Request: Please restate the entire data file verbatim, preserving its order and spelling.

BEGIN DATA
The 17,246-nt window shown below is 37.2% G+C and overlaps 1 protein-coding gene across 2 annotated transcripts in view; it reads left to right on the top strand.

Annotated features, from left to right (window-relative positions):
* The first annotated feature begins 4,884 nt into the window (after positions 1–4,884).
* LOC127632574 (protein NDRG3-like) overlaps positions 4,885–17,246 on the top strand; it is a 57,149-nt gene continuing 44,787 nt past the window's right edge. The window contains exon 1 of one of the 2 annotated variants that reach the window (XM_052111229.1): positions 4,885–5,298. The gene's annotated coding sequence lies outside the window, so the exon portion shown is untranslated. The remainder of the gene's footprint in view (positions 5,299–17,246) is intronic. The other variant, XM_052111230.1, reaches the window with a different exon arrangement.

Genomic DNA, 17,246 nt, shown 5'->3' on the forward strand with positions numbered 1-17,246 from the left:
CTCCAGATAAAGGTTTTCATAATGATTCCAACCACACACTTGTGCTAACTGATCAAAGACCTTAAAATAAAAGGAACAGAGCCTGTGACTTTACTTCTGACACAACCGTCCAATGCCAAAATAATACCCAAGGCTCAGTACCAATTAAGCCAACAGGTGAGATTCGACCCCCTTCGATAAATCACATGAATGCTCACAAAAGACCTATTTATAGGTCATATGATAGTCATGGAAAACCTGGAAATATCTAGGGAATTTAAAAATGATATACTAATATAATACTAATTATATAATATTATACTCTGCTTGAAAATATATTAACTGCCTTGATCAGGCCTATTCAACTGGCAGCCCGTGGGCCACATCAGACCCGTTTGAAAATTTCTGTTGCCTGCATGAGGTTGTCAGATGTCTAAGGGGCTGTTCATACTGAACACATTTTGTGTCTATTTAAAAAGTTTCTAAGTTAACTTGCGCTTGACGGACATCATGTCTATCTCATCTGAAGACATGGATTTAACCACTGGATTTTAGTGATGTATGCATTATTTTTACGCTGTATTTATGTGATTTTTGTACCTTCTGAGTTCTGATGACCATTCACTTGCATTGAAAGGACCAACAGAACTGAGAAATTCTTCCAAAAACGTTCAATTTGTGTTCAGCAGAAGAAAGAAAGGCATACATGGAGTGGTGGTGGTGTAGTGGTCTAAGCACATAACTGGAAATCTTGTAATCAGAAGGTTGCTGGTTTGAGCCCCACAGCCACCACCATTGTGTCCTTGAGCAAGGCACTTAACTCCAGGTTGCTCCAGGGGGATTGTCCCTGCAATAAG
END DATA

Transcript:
The 17,246-nt window shown below is 37.2% G+C and overlaps 1 protein-coding gene across 2 annotated transcripts in view; it reads left to right on the top strand.

Annotated features, from left to right (window-relative positions):
* The first annotated feature begins 4,884 nt into the window (after positions 1–4,884).
* LOC127632574 (protein NDRG3-like) overlaps positions 4,885–17,246 on the top strand; it is a 57,149-nt gene continuing 44,787 nt past the window's right edge. The window contains exon 1 of one of the 2 annotated variants that reach the window (XM_052111229.1): positions 4,885–5,298. The gene's annotated coding sequence lies outside the window, so the exon portion shown is untranslated. The remainder of the gene's footprint in view (positions 5,299–17,246) is intronic. The other variant, XM_052111230.1, reaches the window with a different exon arrangement.

Genomic DNA, 17,246 nt, shown 5'->3' on the forward strand with positions numbered 1-17,246 from the left:
CTCCAGATAAAGGTTTTCATAATGATTCCAACCACACACTTGTGCTAACTGATCAAAGACCTTAAAATAAAAGGAACAGAGCCTGTGACTTTACTTCTGACACAACCGTCCAATGCCAAAATAATACCCAAGGCTCAGTACCAATTAAGCCAACAGGTGAGATTCGACCCCCTTCGATAAATCACATGAATGCTCACAAAAGACCTATTTATAGGTCATATGATAGTCATGGAAAACCTGGAAATATCTAGGGAATTTAAAAATGATATACTAATATAATACTAATTATATAATATTATACTCTGCTTGAAAATATATTAACTGCCTTGATCAGGCCTATTCAACTGGCAGCCCGTGGGCCACATCAGACCCGTTTGAAAATTTCTGTTGCCTGCATGAGGTTGTCAGATGTCTAAGGGGCTGTTCATACTGAACACATTTTGTGTCTATTTAAAAAGTTTCTAAGTTAACTTGCGCTTGACGGACATCATGTCTATCTCATCTGAAGACATGGATTTAACCACTGGATTTTAGTGATGTATGCATTATTTTTACGCTGTATTTATGTGATTTTTGTACCTTCTGAGTTCTGATGACCATTCACTTGCATTGAAAGGACCAACAGAACTGAGAAATTCTTCCAAAAACGTTCAATTTGTGTTCAGCAGAAGAAAGAAAGGCATACATGGAGTGGTGGTGGTGTAGTGGTCTAAGCACATAACTGGAAATCTTGTAATCAGAAGGTTGCTGGTTTGAGCCCCACAGCCACCACCATTGTGTCCTTGAGCAAGGCACTTAACTCCAGGTTGCTCCAGGGGGATTGTCCCTGCAATAAG